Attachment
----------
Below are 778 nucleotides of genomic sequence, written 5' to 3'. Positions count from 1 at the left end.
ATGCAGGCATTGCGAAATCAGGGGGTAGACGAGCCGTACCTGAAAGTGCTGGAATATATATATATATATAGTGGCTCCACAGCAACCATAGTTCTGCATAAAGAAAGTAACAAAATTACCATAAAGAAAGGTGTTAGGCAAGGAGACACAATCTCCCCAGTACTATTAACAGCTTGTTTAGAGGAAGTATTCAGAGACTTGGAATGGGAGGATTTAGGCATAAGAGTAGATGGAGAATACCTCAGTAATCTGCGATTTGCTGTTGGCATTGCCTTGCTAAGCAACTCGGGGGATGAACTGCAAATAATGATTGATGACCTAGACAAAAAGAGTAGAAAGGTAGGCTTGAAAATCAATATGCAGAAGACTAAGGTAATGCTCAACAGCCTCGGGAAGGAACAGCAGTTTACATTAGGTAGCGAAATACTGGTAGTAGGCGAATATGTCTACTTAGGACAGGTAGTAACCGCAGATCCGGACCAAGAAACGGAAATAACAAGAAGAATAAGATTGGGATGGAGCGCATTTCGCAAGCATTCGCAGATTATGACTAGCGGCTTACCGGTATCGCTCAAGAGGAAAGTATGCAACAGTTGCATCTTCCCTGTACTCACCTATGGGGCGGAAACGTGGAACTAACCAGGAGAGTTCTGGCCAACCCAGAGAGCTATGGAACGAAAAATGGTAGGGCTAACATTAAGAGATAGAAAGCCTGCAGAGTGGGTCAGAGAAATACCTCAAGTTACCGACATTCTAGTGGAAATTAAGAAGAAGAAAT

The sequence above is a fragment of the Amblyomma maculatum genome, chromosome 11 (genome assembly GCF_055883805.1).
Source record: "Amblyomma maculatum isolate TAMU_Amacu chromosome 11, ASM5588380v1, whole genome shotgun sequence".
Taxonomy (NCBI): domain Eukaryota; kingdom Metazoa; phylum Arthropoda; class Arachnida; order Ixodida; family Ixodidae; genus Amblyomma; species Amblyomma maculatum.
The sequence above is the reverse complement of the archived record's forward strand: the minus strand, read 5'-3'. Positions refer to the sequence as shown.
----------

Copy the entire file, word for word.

Below are 778 nucleotides of genomic sequence, written 5' to 3'. Positions count from 1 at the left end.
ATGCAGGCATTGCGAAATCAGGGGGTAGACGAGCCGTACCTGAAAGTGCTGGAATATATATATATATATAGTGGCTCCACAGCAACCATAGTTCTGCATAAAGAAAGTAACAAAATTACCATAAAGAAAGGTGTTAGGCAAGGAGACACAATCTCCCCAGTACTATTAACAGCTTGTTTAGAGGAAGTATTCAGAGACTTGGAATGGGAGGATTTAGGCATAAGAGTAGATGGAGAATACCTCAGTAATCTGCGATTTGCTGTTGGCATTGCCTTGCTAAGCAACTCGGGGGATGAACTGCAAATAATGATTGATGACCTAGACAAAAAGAGTAGAAAGGTAGGCTTGAAAATCAATATGCAGAAGACTAAGGTAATGCTCAACAGCCTCGGGAAGGAACAGCAGTTTACATTAGGTAGCGAAATACTGGTAGTAGGCGAATATGTCTACTTAGGACAGGTAGTAACCGCAGATCCGGACCAAGAAACGGAAATAACAAGAAGAATAAGATTGGGATGGAGCGCATTTCGCAAGCATTCGCAGATTATGACTAGCGGCTTACCGGTATCGCTCAAGAGGAAAGTATGCAACAGTTGCATCTTCCCTGTACTCACCTATGGGGCGGAAACGTGGAACTAACCAGGAGAGTTCTGGCCAACCCAGAGAGCTATGGAACGAAAAATGGTAGGGCTAACATTAAGAGATAGAAAGCCTGCAGAGTGGGTCAGAGAAATACCTCAAGTTACCGACATTCTAGTGGAAATTAAGAAGAAGAAAT

The sequence above is a fragment of the Amblyomma maculatum genome, chromosome 11 (genome assembly GCF_055883805.1).
Source record: "Amblyomma maculatum isolate TAMU_Amacu chromosome 11, ASM5588380v1, whole genome shotgun sequence".
Taxonomy (NCBI): domain Eukaryota; kingdom Metazoa; phylum Arthropoda; class Arachnida; order Ixodida; family Ixodidae; genus Amblyomma; species Amblyomma maculatum.
The sequence above is the reverse complement of the archived record's forward strand: the minus strand, read 5'-3'. Positions refer to the sequence as shown.